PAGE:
As ranking of breeds within breed type remained consistent for each carcass trait across pasture and feedlot finishing in our experiment, changing breeds to target different finishing regimes is not necessary for northern Australian cattle production systems. Reverter et al. (2003) reported little evidence of genotype × environment interactions from the Straightbreeding Program, lending further weight to our conclusion. Furthermore, Hearnshaw et al. (1988) reported Brahman × Hereford animals were consistently superior in growth and carcass traits to straightbreds and backcrosses across three different temperate environments including unimproved and improved pastures and feedlot. The authors concluded that breed rankings were the same irrespective of postweaning environment. In contrast, in a New Zealand study comparing eight carcass quality traits (including hot carcass weight, subcutaneous fat depth and marbling score) of 54 pasture-finished and 148 feedlot-finished Angus steers, Charteris et al. (1997) reported significant (P = 0.05) sire × finishing environment interactions for most carcass traits studied.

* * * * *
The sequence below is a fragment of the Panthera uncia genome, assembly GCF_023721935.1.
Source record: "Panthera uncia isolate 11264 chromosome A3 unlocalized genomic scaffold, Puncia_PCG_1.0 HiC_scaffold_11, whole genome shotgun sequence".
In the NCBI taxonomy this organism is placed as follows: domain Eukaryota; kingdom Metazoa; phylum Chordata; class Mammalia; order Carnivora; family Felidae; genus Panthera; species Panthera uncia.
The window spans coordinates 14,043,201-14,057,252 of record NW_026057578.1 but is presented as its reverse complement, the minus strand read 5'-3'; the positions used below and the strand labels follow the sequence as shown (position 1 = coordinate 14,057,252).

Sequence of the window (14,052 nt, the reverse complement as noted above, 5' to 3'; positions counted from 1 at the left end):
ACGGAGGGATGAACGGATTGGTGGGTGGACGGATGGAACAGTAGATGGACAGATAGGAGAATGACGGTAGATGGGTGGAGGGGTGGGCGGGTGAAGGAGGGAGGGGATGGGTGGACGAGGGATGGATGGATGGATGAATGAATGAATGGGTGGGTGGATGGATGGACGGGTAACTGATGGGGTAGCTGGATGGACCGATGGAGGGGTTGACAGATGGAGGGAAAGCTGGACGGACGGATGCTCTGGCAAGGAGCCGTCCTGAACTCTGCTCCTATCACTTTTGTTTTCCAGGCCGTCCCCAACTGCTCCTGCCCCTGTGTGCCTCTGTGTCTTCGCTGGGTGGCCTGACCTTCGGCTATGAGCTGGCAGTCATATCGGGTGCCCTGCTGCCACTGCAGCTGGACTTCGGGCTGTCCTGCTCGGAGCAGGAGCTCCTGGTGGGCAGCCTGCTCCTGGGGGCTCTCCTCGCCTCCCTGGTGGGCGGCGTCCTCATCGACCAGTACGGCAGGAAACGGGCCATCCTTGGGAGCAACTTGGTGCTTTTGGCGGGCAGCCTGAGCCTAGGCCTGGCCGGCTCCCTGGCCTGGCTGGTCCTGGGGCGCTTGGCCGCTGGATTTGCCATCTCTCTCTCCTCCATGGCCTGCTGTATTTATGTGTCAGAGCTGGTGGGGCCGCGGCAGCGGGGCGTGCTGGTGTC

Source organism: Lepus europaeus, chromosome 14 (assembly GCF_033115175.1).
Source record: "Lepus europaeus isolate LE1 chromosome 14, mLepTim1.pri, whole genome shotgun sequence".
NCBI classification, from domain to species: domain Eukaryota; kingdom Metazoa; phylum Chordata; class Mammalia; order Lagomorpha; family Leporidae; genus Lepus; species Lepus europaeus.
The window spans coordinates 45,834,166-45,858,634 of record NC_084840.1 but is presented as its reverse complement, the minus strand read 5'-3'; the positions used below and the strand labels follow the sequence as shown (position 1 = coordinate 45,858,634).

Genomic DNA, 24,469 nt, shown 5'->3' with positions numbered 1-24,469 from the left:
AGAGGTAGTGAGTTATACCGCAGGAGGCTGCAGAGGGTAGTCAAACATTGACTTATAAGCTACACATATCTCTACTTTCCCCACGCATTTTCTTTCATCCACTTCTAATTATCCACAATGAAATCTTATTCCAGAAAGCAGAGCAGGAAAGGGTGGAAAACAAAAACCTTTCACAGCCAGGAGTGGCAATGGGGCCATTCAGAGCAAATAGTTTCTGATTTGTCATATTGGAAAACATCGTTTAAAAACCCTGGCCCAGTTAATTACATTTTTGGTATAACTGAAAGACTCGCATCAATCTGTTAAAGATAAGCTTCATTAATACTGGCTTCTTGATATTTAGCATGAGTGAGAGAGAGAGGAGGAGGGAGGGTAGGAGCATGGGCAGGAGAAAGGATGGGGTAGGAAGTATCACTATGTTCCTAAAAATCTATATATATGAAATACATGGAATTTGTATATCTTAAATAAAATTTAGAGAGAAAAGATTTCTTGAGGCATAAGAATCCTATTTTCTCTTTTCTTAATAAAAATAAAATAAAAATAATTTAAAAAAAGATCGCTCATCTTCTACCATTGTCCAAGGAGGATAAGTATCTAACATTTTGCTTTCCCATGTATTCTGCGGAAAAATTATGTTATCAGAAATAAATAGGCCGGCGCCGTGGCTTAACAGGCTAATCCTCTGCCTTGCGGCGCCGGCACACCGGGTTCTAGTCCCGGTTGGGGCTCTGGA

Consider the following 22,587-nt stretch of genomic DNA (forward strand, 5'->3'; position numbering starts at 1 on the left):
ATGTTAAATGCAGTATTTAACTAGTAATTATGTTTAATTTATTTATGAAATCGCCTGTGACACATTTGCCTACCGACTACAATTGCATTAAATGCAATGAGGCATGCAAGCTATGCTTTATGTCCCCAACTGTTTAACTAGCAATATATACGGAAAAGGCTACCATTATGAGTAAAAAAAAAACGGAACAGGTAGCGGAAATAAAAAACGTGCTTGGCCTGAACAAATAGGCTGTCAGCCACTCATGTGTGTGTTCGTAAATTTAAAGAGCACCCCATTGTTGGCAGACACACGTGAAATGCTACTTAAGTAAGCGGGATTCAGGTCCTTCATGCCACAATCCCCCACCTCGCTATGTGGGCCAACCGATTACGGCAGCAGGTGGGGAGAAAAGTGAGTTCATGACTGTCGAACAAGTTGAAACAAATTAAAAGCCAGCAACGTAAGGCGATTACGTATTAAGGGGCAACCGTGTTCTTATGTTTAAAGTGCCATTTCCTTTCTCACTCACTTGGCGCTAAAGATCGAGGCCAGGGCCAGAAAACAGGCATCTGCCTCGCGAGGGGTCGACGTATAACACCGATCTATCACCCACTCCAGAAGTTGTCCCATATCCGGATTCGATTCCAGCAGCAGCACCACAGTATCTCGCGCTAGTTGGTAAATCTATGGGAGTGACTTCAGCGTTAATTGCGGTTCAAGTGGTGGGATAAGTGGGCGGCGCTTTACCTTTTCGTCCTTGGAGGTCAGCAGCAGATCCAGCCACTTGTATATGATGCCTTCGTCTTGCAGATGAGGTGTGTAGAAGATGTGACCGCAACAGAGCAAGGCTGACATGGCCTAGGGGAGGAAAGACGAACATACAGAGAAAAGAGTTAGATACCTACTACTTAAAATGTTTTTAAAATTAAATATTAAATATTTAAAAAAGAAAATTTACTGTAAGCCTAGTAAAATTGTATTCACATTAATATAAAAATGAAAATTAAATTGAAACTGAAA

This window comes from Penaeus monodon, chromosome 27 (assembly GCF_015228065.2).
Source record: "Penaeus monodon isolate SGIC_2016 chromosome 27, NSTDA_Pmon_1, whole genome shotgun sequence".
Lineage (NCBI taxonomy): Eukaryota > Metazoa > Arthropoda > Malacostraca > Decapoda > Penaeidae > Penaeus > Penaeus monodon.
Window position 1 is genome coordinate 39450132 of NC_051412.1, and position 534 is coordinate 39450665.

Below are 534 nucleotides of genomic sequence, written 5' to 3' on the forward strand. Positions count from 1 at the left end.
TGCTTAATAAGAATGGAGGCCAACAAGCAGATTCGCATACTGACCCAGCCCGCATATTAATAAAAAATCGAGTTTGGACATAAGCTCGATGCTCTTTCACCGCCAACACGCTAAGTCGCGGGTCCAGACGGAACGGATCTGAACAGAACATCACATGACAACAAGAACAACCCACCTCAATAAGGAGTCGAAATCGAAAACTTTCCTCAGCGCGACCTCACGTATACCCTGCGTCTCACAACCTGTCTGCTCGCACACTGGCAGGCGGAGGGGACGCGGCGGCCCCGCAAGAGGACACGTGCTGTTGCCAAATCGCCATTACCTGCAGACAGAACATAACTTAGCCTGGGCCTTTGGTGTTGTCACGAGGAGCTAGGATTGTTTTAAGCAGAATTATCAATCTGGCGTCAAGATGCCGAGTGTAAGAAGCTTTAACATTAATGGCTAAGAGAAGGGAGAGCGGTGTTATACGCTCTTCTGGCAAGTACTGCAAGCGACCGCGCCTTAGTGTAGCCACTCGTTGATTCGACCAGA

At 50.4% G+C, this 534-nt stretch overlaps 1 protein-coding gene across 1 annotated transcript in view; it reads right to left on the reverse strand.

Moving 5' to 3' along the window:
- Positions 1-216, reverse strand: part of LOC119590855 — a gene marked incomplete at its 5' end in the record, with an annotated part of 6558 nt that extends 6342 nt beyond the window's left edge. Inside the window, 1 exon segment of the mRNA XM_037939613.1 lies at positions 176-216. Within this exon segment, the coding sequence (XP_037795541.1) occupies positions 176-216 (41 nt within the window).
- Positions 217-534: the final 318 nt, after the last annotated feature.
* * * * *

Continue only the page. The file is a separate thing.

Subtropical v. temperate finishing environments
The main differences between finishing environments were significantly higher subcutaneous fat depth of subtropical feedlot animals relative to significantly higher marbling of temperate feedlot animals. Effects of abattoir and slaughter day (not included in the model due to confounding) may have contributed to these differences. Significant differences between subtropical and temperate finishing environments were also reported in the Straightbreeding Program between Brahman, Belmont Red and Santa Gertrudis breeds for HOTP8 (Oddy et al. 1997b; Kelly et al. 2001; Reverter et al. 2003) and scanned P8 fat depth (Johnston et al. 2003). Temperate feedlot-finished crossbreds had 0.54% higher IMF (P < 0.001) and 1.4 mm less HOTP8 than subtropical feedlot-finished crossbreds. Tropically adapted straightbreds from the Straightbreeding Program had consistent results, with temperate feedlot-finished animals having 0.87% more IMF and 3.6 mm less HOTP8 than tropical feedlot straightbreds (Reverter et al. 2003).